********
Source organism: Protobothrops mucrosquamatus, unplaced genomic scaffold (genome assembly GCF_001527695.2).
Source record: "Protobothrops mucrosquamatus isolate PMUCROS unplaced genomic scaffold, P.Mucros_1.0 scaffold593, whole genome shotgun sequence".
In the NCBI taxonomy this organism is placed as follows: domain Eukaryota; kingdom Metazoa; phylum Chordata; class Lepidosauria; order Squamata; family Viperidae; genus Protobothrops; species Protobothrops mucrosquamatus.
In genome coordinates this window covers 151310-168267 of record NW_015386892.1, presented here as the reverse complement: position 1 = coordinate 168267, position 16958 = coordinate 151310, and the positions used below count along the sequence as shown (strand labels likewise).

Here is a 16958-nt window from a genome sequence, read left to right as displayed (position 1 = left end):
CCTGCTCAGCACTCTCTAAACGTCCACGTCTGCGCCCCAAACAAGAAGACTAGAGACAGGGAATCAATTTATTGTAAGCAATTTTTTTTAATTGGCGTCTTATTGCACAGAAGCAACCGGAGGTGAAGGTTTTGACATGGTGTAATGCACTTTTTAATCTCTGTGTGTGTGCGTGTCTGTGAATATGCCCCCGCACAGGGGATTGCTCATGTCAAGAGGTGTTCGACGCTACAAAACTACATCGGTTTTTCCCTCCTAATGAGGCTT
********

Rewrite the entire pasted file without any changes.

Source organism: Protobothrops mucrosquamatus, unplaced genomic scaffold (genome assembly GCF_001527695.2).
Source record: "Protobothrops mucrosquamatus isolate PMUCROS unplaced genomic scaffold, P.Mucros_1.0 scaffold593, whole genome shotgun sequence".
In the NCBI taxonomy this organism is placed as follows: domain Eukaryota; kingdom Metazoa; phylum Chordata; class Lepidosauria; order Squamata; family Viperidae; genus Protobothrops; species Protobothrops mucrosquamatus.
In genome coordinates this window covers 151310-168267 of record NW_015386892.1, presented here as the reverse complement: position 1 = coordinate 168267, position 16958 = coordinate 151310, and the positions used below count along the sequence as shown (strand labels likewise).

Here is a 16958-nt window from a genome sequence, read left to right as displayed (position 1 = left end):
CCTGCTCAGCACTCTCTAAACGTCCACGTCTGCGCCCCAAACAAGAAGACTAGAGACAGGGAATCAATTTATTGTAAGCAATTTTTTTTAATTGGCGTCTTATTGCACAGAAGCAACCGGAGGTGAAGGTTTTGACATGGTGTAATGCACTTTTTAATCTCTGTGTGTGTGCGTGTCTGTGAATATGCCCCCGCACAGGGGATTGCTCATGTCAAGAGGTGTTCGACGCTACAAAACTACATCGGTTTTTCCCTCCTAATGAGGCTT